Take Some ClassesScreenplays-at least Hollywood screenplays-have a particular format and structure that people in the industry expect to see, and it's important that you're aware of these expectations. The best way to learn is to take a screenwriting course, which you can often find at local Read More »from How to Break into Screenwriting
- Disney Baby | Book Club – Tue, Feb 19, 2013 5:42 PM EST
Imagining baby names is so much fun, whether you're about to be a first-time parent, are pregnant with your fifth kid, or are just planning for way down the road. In fact, for me, it's way more fun to think about baby names now that I'm no longer feeling immense stress about being just weeks from having a baby and still not having a name. Now I can go back to thinking about names in the abstract, without any pressure! And when I saw that the Diamond Edition of the Peter Pan movie was being released this month, I couldn't help thinking about all the great names that could be inspired by that book and movie. Here are some of my favorites, both traditional and a little more unique! --By Janssen Bradshaw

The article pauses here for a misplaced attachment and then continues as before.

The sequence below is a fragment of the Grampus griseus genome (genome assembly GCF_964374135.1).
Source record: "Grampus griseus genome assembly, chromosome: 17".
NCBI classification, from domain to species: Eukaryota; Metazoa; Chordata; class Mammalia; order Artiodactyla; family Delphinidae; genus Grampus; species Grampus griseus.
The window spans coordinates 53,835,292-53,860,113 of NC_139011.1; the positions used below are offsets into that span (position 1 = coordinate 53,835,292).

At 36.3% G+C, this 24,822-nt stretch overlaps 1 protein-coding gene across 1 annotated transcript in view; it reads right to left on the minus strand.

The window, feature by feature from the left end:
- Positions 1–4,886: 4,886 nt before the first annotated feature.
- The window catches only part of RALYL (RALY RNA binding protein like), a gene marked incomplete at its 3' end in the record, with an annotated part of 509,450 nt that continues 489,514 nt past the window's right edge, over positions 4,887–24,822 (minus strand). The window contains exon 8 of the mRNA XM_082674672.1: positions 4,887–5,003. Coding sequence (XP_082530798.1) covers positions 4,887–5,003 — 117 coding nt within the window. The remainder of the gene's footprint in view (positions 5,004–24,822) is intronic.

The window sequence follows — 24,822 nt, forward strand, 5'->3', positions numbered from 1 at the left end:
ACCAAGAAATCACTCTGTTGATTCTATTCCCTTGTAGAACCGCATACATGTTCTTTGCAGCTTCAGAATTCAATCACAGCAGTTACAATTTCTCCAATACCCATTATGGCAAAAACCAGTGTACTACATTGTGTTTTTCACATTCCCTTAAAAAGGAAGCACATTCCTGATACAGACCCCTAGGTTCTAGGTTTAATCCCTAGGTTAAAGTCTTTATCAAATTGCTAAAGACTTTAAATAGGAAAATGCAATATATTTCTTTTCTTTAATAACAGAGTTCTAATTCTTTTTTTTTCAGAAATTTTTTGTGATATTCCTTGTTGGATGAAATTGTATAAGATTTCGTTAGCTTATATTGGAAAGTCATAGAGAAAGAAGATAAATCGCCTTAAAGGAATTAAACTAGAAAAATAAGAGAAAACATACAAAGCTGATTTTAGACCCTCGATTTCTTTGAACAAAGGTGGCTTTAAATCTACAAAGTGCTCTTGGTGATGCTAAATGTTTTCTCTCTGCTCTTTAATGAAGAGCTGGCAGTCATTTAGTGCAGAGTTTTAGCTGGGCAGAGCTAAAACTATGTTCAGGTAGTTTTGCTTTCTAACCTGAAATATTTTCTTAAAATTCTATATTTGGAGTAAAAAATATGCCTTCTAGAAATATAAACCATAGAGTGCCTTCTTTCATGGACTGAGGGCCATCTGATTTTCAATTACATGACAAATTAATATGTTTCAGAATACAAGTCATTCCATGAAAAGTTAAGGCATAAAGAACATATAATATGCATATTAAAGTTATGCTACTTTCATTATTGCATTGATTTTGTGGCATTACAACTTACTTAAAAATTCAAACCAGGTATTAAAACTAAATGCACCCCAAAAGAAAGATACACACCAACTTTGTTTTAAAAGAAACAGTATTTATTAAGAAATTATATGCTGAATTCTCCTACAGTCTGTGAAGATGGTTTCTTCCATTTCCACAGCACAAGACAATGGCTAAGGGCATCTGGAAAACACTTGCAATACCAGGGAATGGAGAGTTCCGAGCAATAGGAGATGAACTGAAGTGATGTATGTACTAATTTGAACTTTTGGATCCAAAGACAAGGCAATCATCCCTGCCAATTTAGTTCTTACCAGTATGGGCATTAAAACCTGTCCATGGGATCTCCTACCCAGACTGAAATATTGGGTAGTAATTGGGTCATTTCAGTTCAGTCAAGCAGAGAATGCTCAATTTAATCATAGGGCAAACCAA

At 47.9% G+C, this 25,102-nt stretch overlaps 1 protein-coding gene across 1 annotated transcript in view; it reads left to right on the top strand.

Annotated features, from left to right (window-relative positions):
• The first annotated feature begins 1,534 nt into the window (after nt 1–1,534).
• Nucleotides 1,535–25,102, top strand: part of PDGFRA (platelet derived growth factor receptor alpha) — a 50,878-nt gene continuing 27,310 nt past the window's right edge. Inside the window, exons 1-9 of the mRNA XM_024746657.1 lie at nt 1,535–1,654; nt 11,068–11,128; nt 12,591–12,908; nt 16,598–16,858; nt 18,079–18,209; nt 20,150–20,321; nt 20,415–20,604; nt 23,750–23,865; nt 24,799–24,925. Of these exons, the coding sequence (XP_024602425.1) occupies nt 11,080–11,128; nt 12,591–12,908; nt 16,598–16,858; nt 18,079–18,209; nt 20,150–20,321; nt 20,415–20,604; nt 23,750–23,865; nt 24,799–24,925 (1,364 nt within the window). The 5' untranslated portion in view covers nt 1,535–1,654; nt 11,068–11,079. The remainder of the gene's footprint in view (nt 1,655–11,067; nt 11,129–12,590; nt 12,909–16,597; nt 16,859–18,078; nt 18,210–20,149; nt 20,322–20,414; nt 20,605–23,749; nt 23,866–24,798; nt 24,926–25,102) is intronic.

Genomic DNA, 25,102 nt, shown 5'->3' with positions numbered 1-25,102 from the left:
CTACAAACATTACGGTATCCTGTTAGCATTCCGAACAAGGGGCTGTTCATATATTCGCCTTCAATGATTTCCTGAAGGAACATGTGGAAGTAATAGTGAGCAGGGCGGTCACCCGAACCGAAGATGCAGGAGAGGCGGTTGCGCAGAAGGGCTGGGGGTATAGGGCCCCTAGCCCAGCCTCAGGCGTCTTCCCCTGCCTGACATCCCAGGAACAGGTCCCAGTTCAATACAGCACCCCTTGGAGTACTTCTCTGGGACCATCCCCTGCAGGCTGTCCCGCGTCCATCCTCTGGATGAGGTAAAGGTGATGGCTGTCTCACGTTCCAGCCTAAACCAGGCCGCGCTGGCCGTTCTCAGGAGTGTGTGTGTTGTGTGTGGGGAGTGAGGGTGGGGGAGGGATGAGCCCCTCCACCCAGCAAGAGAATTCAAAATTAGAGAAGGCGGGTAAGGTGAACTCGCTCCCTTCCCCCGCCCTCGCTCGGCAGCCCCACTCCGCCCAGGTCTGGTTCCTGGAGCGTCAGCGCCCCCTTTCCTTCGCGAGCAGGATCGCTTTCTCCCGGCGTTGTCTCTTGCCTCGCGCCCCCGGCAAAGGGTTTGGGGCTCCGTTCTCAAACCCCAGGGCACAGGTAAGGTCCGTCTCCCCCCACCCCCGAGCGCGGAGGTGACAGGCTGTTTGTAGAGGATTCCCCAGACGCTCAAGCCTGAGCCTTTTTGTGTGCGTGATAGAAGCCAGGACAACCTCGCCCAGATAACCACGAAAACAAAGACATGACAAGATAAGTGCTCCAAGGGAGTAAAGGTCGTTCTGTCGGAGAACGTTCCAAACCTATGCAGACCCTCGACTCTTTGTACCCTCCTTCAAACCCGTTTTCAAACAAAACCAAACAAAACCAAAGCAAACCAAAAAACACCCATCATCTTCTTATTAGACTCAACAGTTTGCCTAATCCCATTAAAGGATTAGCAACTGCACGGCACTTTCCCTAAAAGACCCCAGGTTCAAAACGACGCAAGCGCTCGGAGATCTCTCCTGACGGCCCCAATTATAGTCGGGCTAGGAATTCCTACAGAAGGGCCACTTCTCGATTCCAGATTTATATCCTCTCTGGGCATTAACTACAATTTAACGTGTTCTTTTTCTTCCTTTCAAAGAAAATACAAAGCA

MORE ON DISNEY BABYRead More »from Finding Neverland: 10 Baby Names Inspired by "Peter Pan"
I love to read, and my book club brings me joy. But not all book clubs work. Are you stuck in a book club with no traction? Would you like to start your own? You don't have to be a great reader or have a Master's degree in English to start a book club. Starting one is a great way to get yourself to read more and enjoy what you're reading more by discussing it with others. A monthly book club is a nice way to get together with friends you'd like to see more often. Plus, it will demonstrate to your kids that reading is a lifelong joy. So if it's been a while since you read anything with more words than The Cat in the Hat, you might want to dig into something meatier. Here are 7 tips you can use to make sure your book club will be a success! - By Kacy Faulconer